Only Happens Once in Our Lifetime!
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Only Happens Once in Our Lifetime!

Happy Thanksgivukkah!
Did you know that Thanksgiving and Hanukkah won’t fall on the same day for another 79,043 years? So why wait another day to tell everyone in your life how thankful you are!  With Thanksgiving and Hanukkah on the same day this year, it's an auspicious time for doubly noting our good!

Whether you are a friend of mine, a past client (they really are one in the same), or just happened to have found yourself following me – I want to share a big THANK YOU. I wouldn't be here without all of you.  Thank you for the opportunity to be of service!
And please, take a moment to let me know what you are especially grateful for this holiday season. Write your post below.

The Hebrew term for gratitude is hikarat hatov, which means, literally, "recognizing the good." Practicing gratitude means recognizing the good that is already yours.  Buddha called it 'an attribute of noble persons.' In the Christian world, 'Eucharist' is the Greek word for giving thanks. 
Even non-religious savants like the Roman statesman Cicero and the German philosopher Friedrich Nietzsche had good things to say about gratitude. Cicero called it 'the parent of all other virtues' and Nietzsche called it 'the essence of all beautiful art.'
When you open up to the trait of gratitude, you see clearly and accurately how much good there is in your life. Gratitude affirms. Those things you are lacking are still there, and in reaching for gratitude no one is saying you ought to put on rose-colored glasses to obscure those shortcomings. Many tend to focus so heavily on the deficiencies in our lives that we barely perceive the good that counterbalances them.
There is no limit to what we don't have and if that is where we put our focus, then our lives will inevitably be filled with endless dissatisfaction. This is the ethos that lies behind the great biblical proverb, "Who is rich? Those who rejoice in their own lot." (Pirkei Avot 4:1)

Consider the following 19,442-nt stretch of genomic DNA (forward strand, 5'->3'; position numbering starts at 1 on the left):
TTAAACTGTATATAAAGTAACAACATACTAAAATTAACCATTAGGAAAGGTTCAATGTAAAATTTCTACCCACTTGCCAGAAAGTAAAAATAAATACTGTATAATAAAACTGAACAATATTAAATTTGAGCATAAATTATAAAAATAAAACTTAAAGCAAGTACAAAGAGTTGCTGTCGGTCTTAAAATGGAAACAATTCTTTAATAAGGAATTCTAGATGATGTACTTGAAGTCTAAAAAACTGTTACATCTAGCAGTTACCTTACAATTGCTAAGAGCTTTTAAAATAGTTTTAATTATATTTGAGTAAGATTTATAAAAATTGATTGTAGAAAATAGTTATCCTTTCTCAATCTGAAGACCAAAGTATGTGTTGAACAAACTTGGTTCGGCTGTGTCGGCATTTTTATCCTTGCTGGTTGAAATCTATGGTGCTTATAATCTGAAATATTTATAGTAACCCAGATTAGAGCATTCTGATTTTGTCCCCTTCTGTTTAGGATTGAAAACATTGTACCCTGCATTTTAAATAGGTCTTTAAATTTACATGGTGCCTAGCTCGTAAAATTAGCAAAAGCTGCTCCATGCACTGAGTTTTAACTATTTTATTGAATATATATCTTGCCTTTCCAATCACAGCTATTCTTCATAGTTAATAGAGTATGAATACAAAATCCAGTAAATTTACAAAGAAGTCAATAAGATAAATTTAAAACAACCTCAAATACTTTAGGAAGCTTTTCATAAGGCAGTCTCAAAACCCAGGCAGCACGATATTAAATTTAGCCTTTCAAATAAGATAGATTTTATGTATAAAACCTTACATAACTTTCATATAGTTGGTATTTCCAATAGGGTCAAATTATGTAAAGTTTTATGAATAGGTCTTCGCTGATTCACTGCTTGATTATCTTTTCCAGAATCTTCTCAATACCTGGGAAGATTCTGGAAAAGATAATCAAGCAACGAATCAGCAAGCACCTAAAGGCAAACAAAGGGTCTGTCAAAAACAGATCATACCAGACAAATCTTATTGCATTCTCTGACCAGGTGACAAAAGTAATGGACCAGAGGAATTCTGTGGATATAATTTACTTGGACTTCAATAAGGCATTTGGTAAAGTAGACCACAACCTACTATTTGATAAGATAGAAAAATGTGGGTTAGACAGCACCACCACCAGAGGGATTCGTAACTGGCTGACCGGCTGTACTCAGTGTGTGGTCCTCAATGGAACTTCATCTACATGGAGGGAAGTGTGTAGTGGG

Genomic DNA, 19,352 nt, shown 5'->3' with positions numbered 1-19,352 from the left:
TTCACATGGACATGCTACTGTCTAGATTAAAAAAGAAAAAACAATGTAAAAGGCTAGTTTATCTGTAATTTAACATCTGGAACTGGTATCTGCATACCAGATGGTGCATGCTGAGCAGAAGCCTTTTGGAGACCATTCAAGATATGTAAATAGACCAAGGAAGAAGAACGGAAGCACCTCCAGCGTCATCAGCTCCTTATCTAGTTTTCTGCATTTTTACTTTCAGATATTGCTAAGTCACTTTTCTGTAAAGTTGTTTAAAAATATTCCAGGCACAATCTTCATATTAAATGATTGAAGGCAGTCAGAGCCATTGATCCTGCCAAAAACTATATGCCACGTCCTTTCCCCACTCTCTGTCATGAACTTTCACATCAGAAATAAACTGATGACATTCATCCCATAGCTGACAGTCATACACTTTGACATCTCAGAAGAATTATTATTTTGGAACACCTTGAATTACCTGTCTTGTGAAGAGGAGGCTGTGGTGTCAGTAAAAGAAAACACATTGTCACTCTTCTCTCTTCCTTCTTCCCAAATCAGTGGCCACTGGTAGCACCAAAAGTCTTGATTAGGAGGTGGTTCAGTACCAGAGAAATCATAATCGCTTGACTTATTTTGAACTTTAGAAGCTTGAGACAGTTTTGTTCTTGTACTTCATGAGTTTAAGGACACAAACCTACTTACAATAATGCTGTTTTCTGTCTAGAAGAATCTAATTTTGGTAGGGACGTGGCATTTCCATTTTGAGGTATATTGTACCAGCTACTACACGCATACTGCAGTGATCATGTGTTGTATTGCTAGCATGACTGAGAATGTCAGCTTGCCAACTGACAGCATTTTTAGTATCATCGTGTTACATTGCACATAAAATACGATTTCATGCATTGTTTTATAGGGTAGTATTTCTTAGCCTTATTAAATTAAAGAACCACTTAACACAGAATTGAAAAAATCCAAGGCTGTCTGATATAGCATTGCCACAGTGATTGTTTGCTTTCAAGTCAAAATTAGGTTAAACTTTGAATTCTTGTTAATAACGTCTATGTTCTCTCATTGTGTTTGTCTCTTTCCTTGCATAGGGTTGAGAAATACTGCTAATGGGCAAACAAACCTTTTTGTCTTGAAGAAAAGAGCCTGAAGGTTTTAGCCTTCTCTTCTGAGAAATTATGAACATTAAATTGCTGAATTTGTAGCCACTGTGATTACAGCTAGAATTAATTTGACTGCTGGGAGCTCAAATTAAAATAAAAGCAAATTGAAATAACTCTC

When you live charged with gratitude, you will give thanks for anything or anyone who has benefited you, whether they meant to or not. Imagine a prayer of thanks springing to your lips when the driver in the car next to you lets you merge without protest, or when the water flows from the tap, or the food is adequate?
Science - in the form of research data gathered by Robert A. Simmons, a professor of psychology at the University of California, Davis - recently demonstrated that the regular practice of thankfulness has a definite and positive transformative effect on people's lives.
Here's the experiment Simmons conducted. He took two groups of people:  a control group that did nothing and a second group who spent a few minutes once a week jotting down who they should thank and for what.  Here's what Simmons found: In comparison with the control group, the group that kept a weekly 'thank you' journal "exercised regularly, reported fewer physical symptoms, felt better about their lives as a whole and were more optimistic about the upcoming week."
In a second experiment, he introduced something called a 'daily gratitude intervention' in which the test group spent a little time every day on focused gratitude.  This group demonstrated "higher reported levels of alertness, enthusiasm, determination, attentiveness and energy." Makes sense. Gratitude is the reliving of positive memories and a workout of positive emotions. That's got to be good for your brain chemistry.
When gratitude is this well established, it is a sign of a heart that has been made right and whole. Gratitude can't coexist with arrogance, resentment, and selfishness.
This year, take a moment to go around the table with those you will be sharing a meal. Ask each person to mention a few of the people, places or things they are grateful for then, listen deeply.  Keep a gratitude journal and let others who come into your home add to the pages.
You will learn so much about your friends, family and colleagues (and they about you) by using this simple activity… and not just during the holidays.
Let's practice a year charged with gratitude!
In Your Gratitude Corner,

Twitter:           @PhyllisMMiller

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